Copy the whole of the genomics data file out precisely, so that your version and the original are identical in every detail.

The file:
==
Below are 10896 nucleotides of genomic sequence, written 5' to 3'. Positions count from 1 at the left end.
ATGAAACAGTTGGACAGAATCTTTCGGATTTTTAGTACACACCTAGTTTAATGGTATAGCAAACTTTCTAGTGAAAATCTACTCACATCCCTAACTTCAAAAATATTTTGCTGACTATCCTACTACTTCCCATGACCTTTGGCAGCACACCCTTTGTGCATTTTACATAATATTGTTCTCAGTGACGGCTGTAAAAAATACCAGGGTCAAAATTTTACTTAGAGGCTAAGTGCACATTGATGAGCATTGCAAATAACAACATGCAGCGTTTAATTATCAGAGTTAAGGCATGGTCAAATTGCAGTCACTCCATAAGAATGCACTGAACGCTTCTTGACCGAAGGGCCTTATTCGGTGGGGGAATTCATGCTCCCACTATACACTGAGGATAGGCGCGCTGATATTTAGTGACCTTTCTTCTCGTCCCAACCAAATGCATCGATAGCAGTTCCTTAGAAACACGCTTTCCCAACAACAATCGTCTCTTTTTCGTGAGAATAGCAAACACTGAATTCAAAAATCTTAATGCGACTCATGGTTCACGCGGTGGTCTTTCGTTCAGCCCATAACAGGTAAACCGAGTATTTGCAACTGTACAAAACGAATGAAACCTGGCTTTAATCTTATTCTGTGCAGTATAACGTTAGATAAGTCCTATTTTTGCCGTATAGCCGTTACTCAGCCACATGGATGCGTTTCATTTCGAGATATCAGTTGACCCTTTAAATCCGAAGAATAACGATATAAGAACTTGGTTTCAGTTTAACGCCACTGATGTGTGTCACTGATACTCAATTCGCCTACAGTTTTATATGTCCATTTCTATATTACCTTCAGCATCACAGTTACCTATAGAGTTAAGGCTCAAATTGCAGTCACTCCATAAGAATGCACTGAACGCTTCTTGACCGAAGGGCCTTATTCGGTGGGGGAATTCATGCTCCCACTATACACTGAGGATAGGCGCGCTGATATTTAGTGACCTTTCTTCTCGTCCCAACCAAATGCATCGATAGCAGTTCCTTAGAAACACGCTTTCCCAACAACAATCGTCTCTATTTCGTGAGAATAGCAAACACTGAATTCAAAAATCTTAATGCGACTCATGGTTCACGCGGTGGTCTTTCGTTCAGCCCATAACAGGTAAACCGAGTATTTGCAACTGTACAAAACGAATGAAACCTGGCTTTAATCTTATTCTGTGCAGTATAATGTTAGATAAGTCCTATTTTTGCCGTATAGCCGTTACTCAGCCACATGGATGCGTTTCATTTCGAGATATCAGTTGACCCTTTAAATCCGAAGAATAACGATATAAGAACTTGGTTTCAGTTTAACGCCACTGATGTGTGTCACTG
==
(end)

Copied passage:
Below are 10896 nucleotides of genomic sequence, written 5' to 3'. Positions count from 1 at the left end.
ATGAAACAGTTGGACAGAATCTTTCGGATTTTTAGTACACACCTAGTTTAATGGTATAGCAAACTTTCTAGTGAAAATCTACTCACATCCCTAACTTCAAAAATATTTTGCTGACTATCCTACTACTTCCCATGACCTTTGGCAGCACACCCTTTGTGCATTTTACATAATATTGTTCTCAGTGACGGCTGTAAAAAATACCAGGGTCAAAATTTTACTTAGAGGCTAAGTGCACATTGATGAGCATTGCAAATAACAACATGCAGCGTTTAATTATCAGAGTTAAGGCATGGTCAAATTGCAGTCACTCCATAAGAATGCACTGAACGCTTCTTGACCGAAGGGCCTTATTCGGTGGGGGAATTCATGCTCCCACTATACACTGAGGATAGGCGCGCTGATATTTAGTGACCTTTCTTCTCGTCCCAACCAAATGCATCGATAGCAGTTCCTTAGAAACACGCTTTCCCAACAACAATCGTCTCTTTTTCGTGAGAATAGCAAACACTGAATTCAAAAATCTTAATGCGACTCATGGTTCACGCGGTGGTCTTTCGTTCAGCCCATAACAGGTAAACCGAGTATTTGCAACTGTACAAAACGAATGAAACCTGGCTTTAATCTTATTCTGTGCAGTATAACGTTAGATAAGTCCTATTTTTGCCGTATAGCCGTTACTCAGCCACATGGATGCGTTTCATTTCGAGATATCAGTTGACCCTTTAAATCCGAAGAATAACGATATAAGAACTTGGTTTCAGTTTAACGCCACTGATGTGTGTCACTGATACTCAATTCGCCTACAGTTTTATATGTCCATTTCTATATTACCTTCAGCATCACAGTTACCTATAGAGTTAAGGCTCAAATTGCAGTCACTCCATAAGAATGCACTGAACGCTTCTTGACCGAAGGGCCTTATTCGGTGGGGGAATTCATGCTCCCACTATACACTGAGGATAGGCGCGCTGATATTTAGTGACCTTTCTTCTCGTCCCAACCAAATGCATCGATAGCAGTTCCTTAGAAACACGCTTTCCCAACAACAATCGTCTCTATTTCGTGAGAATAGCAAACACTGAATTCAAAAATCTTAATGCGACTCATGGTTCACGCGGTGGTCTTTCGTTCAGCCCATAACAGGTAAACCGAGTATTTGCAACTGTACAAAACGAATGAAACCTGGCTTTAATCTTATTCTGTGCAGTATAATGTTAGATAAGTCCTATTTTTGCCGTATAGCCGTTACTCAGCCACATGGATGCGTTTCATTTCGAGATATCAGTTGACCCTTTAAATCCGAAGAATAACGATATAAGAACTTGGTTTCAGTTTAACGCCACTGATGTGTGTCACTG